(f) marking the ground to indicate how land is to be developed.

The above “test” of physical commencement does not apply to development consents granted before 15 May 2020.

Changes to the regulation were made in 2020 as there was uncertainty between parties about what works comprised physical commencement to activate a consent.

To find out more, contact HIA’s Planning and Environment team.

Email us

Share with your network:
More articles on:
{{ tag.label }} {{ tag.label }} $vuetify.icons.faTimes
Find the latest expert advice, guides and much more!

Getting approval to build topics


Can’t find what you need, check out other resources that might be closer to the mark.

Become a HIA member today

Join Australia’s largest residential building association to gain access to a huge range of industry products and business services. We can help you manage, operate and grow your business.

NSW Authority for Final Payment (Pad of 50)

The NSW Authority for Final Payment Pad offers an effective method of claiming final payment from your client. It’s available in a handy tear-off pad ...

NSW Claim for Extension of Time (Pad of 50)

This form is to notify the owner of an entitlement to an extension of time when building works have been delayed due to unforeseen circumstances, an o...

NSW Authority for Variation to Contract (Pad of 25)

The Authority for Variation to Contract (pad of 25) details changes or variations to works requiring an update to the contract between builder and own...

NSW New Dwellings Contract (Pack of 2)

Ideal for building professionals about to work on a new dwelling, available as a pack of two. The fixed price contract allows for all job details to b...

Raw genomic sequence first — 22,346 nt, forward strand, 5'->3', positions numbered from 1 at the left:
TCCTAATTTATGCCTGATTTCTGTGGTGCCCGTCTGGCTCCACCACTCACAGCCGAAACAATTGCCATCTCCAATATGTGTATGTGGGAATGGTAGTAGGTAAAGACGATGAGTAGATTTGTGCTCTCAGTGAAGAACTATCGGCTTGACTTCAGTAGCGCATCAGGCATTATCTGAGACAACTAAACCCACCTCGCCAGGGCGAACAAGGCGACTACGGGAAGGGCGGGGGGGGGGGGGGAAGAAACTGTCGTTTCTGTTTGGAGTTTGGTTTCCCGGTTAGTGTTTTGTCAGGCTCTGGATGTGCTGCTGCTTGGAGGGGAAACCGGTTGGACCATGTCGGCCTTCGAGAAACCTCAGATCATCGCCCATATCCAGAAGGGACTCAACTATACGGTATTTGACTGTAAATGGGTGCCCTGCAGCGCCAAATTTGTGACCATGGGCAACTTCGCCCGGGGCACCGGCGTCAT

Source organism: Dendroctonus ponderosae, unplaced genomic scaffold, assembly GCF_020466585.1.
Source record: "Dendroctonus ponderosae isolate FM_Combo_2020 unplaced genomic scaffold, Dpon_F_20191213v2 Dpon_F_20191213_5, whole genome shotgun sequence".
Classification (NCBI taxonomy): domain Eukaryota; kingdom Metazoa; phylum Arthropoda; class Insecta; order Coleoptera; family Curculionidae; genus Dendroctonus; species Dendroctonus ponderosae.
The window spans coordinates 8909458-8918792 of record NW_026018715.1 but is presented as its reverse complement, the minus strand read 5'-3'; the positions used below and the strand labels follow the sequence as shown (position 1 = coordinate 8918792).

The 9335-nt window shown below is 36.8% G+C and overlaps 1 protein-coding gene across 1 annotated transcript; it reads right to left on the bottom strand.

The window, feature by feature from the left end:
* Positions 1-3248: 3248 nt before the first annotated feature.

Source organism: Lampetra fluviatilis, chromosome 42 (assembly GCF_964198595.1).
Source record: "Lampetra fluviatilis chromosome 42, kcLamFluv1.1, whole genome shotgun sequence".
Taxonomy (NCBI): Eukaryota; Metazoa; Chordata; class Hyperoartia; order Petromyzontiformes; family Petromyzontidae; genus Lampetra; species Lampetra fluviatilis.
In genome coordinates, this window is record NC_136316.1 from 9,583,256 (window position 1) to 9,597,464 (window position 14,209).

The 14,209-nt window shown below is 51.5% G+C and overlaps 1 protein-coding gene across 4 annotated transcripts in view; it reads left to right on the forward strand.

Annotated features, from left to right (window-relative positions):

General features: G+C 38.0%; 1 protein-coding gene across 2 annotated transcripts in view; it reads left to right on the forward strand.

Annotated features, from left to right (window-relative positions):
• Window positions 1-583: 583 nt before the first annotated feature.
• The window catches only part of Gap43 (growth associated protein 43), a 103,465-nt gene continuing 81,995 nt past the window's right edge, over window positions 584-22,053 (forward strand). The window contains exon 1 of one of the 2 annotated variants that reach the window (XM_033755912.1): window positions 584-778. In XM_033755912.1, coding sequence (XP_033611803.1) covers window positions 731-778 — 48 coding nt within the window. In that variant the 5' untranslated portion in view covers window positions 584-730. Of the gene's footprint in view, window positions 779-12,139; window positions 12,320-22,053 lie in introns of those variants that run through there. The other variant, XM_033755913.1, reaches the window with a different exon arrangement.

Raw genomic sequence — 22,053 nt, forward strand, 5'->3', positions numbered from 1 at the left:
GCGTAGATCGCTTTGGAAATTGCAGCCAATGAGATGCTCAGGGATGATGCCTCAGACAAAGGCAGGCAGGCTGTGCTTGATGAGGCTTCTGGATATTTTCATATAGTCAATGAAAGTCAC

NSW Cost Plus Contract (Pack of 2)

This contract is used for residential construction works on a cost plus basis, not a lump sum ‘fixed price’. Costs are totalled and a percentage or fi...

NSW General Housing Specifications

The NSW General Housing Specifications document forms part of the contract documents which is referred to in the building contract. It details the wor...

NSW Preliminary Agreement (Pad of 50)

This Preliminary Agreement (pad of 50) is used to cover the cost of the preliminary work before and in preparation of signing the contract. This type ...

NSW Notice of Practical Completion (Pad of 25)

The NSW Notice of Practical Completion is used to notify an owner when a project will be at practical completion, available as a pad of 50. It sets a ...

NSW Small Works between $5K & $20K Contract (Pad of 10)

This contract is a fixed-sum contract used for non-structural, residential renovations and additions, available in a pad of 10 duplicate contracts. It...

NSW Residential Contract for Renovations & Additions (Pack of 2)

NSW Residential Building Contract - Renovations/Additions

NSW Small Works over $20K Contract (Duplicate)

The NSW Small Works over $20,000 contract (in duplicate) is for residential construction work over $20,000 and complies with the NSW Home Building Act...